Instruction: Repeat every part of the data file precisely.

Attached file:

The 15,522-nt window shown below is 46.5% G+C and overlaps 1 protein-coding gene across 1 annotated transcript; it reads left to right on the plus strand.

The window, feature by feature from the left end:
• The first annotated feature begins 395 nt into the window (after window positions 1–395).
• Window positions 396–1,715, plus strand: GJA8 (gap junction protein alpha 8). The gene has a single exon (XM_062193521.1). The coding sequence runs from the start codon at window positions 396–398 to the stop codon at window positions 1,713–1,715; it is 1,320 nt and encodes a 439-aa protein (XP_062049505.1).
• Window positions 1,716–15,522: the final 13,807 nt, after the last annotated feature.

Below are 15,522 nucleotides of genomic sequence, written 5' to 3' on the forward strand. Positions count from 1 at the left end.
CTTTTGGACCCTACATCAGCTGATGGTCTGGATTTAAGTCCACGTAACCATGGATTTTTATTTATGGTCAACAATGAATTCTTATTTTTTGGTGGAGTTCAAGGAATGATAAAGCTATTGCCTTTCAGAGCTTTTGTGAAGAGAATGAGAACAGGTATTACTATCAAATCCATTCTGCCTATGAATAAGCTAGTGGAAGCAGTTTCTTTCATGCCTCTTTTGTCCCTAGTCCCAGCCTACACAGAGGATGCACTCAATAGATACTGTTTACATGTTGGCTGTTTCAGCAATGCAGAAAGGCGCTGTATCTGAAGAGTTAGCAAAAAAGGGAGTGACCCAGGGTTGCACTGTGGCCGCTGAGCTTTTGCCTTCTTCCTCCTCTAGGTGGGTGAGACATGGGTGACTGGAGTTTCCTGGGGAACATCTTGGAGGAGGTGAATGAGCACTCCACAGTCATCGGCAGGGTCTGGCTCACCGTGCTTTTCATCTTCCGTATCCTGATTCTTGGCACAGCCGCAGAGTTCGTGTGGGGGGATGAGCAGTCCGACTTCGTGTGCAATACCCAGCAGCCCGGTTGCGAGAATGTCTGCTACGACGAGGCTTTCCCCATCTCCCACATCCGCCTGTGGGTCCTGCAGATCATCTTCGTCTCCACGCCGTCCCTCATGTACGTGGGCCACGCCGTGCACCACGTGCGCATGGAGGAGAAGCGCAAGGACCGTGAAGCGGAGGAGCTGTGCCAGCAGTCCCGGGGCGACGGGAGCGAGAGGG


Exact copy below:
The 15,522-nt window shown below is 46.5% G+C and overlaps 1 protein-coding gene across 1 annotated transcript; it reads left to right on the plus strand.

The window, feature by feature from the left end:
• The first annotated feature begins 395 nt into the window (after window positions 1–395).
• Window positions 396–1,715, plus strand: GJA8 (gap junction protein alpha 8). The gene has a single exon (XM_062193521.1). The coding sequence runs from the start codon at window positions 396–398 to the stop codon at window positions 1,713–1,715; it is 1,320 nt and encodes a 439-aa protein (XP_062049505.1).
• Window positions 1,716–15,522: the final 13,807 nt, after the last annotated feature.

Below are 15,522 nucleotides of genomic sequence, written 5' to 3' on the forward strand. Positions count from 1 at the left end.
CTTTTGGACCCTACATCAGCTGATGGTCTGGATTTAAGTCCACGTAACCATGGATTTTTATTTATGGTCAACAATGAATTCTTATTTTTTGGTGGAGTTCAAGGAATGATAAAGCTATTGCCTTTCAGAGCTTTTGTGAAGAGAATGAGAACAGGTATTACTATCAAATCCATTCTGCCTATGAATAAGCTAGTGGAAGCAGTTTCTTTCATGCCTCTTTTGTCCCTAGTCCCAGCCTACACAGAGGATGCACTCAATAGATACTGTTTACATGTTGGCTGTTTCAGCAATGCAGAAAGGCGCTGTATCTGAAGAGTTAGCAAAAAAGGGAGTGACCCAGGGTTGCACTGTGGCCGCTGAGCTTTTGCCTTCTTCCTCCTCTAGGTGGGTGAGACATGGGTGACTGGAGTTTCCTGGGGAACATCTTGGAGGAGGTGAATGAGCACTCCACAGTCATCGGCAGGGTCTGGCTCACCGTGCTTTTCATCTTCCGTATCCTGATTCTTGGCACAGCCGCAGAGTTCGTGTGGGGGGATGAGCAGTCCGACTTCGTGTGCAATACCCAGCAGCCCGGTTGCGAGAATGTCTGCTACGACGAGGCTTTCCCCATCTCCCACATCCGCCTGTGGGTCCTGCAGATCATCTTCGTCTCCACGCCGTCCCTCATGTACGTGGGCCACGCCGTGCACCACGTGCGCATGGAGGAGAAGCGCAAGGACCGTGAAGCGGAGGAGCTGTGCCAGCAGTCCCGGGGCGACGGGAGCGAGAGGG